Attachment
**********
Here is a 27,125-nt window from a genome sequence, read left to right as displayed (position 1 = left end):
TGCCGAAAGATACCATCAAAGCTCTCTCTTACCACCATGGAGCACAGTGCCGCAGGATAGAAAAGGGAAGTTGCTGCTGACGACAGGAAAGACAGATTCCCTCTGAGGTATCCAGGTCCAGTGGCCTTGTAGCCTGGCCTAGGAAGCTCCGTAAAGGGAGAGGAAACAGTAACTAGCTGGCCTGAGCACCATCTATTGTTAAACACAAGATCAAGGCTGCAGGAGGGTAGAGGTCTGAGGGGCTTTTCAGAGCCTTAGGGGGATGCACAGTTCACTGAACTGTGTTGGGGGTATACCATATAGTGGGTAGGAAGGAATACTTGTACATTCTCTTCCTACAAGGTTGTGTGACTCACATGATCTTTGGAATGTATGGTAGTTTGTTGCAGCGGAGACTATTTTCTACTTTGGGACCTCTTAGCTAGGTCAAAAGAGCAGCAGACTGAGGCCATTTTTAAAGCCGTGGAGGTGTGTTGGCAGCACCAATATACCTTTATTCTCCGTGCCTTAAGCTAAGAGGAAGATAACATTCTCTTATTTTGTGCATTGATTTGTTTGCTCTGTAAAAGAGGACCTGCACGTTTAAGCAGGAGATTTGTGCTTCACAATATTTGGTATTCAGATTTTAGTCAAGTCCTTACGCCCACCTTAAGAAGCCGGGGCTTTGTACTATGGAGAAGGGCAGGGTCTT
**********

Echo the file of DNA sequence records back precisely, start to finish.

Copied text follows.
Here is a 27,125-nt window from a genome sequence, read left to right as displayed (position 1 = left end):
TGCCGAAAGATACCATCAAAGCTCTCTCTTACCACCATGGAGCACAGTGCCGCAGGATAGAAAAGGGAAGTTGCTGCTGACGACAGGAAAGACAGATTCCCTCTGAGGTATCCAGGTCCAGTGGCCTTGTAGCCTGGCCTAGGAAGCTCCGTAAAGGGAGAGGAAACAGTAACTAGCTGGCCTGAGCACCATCTATTGTTAAACACAAGATCAAGGCTGCAGGAGGGTAGAGGTCTGAGGGGCTTTTCAGAGCCTTAGGGGGATGCACAGTTCACTGAACTGTGTTGGGGGTATACCATATAGTGGGTAGGAAGGAATACTTGTACATTCTCTTCCTACAAGGTTGTGTGACTCACATGATCTTTGGAATGTATGGTAGTTTGTTGCAGCGGAGACTATTTTCTACTTTGGGACCTCTTAGCTAGGTCAAAAGAGCAGCAGACTGAGGCCATTTTTAAAGCCGTGGAGGTGTGTTGGCAGCACCAATATACCTTTATTCTCCGTGCCTTAAGCTAAGAGGAAGATAACATTCTCTTATTTTGTGCATTGATTTGTTTGCTCTGTAAAAGAGGACCTGCACGTTTAAGCAGGAGATTTGTGCTTCACAATATTTGGTATTCAGATTTTAGTCAAGTCCTTACGCCCACCTTAAGAAGCCGGGGCTTTGTACTATGGAGAAGGGCAGGGTCTT